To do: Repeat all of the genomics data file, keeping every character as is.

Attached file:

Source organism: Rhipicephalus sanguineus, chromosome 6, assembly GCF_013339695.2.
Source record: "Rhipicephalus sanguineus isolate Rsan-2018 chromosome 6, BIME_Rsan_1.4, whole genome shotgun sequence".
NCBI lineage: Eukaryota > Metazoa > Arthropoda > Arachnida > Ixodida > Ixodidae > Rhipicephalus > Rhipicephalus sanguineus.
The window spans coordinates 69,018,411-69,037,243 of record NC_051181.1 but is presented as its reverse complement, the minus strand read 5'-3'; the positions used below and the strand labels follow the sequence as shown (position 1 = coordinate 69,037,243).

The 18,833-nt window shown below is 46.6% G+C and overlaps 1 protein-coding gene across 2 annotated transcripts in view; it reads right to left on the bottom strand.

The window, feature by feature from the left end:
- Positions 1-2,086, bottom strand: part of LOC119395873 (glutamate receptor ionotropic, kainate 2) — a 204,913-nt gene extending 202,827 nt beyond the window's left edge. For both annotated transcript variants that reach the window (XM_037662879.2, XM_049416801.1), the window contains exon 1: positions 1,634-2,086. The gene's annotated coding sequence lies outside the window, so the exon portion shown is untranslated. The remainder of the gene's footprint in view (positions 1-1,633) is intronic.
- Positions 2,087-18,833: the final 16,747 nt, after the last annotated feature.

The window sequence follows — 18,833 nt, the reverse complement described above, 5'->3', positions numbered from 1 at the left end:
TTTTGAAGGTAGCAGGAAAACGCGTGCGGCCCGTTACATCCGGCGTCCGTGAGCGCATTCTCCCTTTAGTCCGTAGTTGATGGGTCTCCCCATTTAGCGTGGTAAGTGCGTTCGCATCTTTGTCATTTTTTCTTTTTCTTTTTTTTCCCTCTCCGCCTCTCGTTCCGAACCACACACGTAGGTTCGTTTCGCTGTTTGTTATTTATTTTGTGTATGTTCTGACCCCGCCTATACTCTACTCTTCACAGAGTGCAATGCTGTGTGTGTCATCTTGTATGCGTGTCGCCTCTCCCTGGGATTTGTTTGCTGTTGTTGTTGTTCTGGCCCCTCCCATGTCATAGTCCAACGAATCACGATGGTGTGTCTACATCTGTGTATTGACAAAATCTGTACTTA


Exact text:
Source organism: Rhipicephalus sanguineus, chromosome 6, assembly GCF_013339695.2.
Source record: "Rhipicephalus sanguineus isolate Rsan-2018 chromosome 6, BIME_Rsan_1.4, whole genome shotgun sequence".
NCBI lineage: Eukaryota > Metazoa > Arthropoda > Arachnida > Ixodida > Ixodidae > Rhipicephalus > Rhipicephalus sanguineus.
The window spans coordinates 69,018,411-69,037,243 of record NC_051181.1 but is presented as its reverse complement, the minus strand read 5'-3'; the positions used below and the strand labels follow the sequence as shown (position 1 = coordinate 69,037,243).

The 18,833-nt window shown below is 46.6% G+C and overlaps 1 protein-coding gene across 2 annotated transcripts in view; it reads right to left on the bottom strand.

The window, feature by feature from the left end:
- Positions 1-2,086, bottom strand: part of LOC119395873 (glutamate receptor ionotropic, kainate 2) — a 204,913-nt gene extending 202,827 nt beyond the window's left edge. For both annotated transcript variants that reach the window (XM_037662879.2, XM_049416801.1), the window contains exon 1: positions 1,634-2,086. The gene's annotated coding sequence lies outside the window, so the exon portion shown is untranslated. The remainder of the gene's footprint in view (positions 1-1,633) is intronic.
- Positions 2,087-18,833: the final 16,747 nt, after the last annotated feature.

The window sequence follows — 18,833 nt, the reverse complement described above, 5'->3', positions numbered from 1 at the left end:
TTTTGAAGGTAGCAGGAAAACGCGTGCGGCCCGTTACATCCGGCGTCCGTGAGCGCATTCTCCCTTTAGTCCGTAGTTGATGGGTCTCCCCATTTAGCGTGGTAAGTGCGTTCGCATCTTTGTCATTTTTTCTTTTTCTTTTTTTTCCCTCTCCGCCTCTCGTTCCGAACCACACACGTAGGTTCGTTTCGCTGTTTGTTATTTATTTTGTGTATGTTCTGACCCCGCCTATACTCTACTCTTCACAGAGTGCAATGCTGTGTGTGTCATCTTGTATGCGTGTCGCCTCTCCCTGGGATTTGTTTGCTGTTGTTGTTGTTCTGGCCCCTCCCATGTCATAGTCCAACGAATCACGATGGTGTGTCTACATCTGTGTATTGACAAAATCTGTACTTA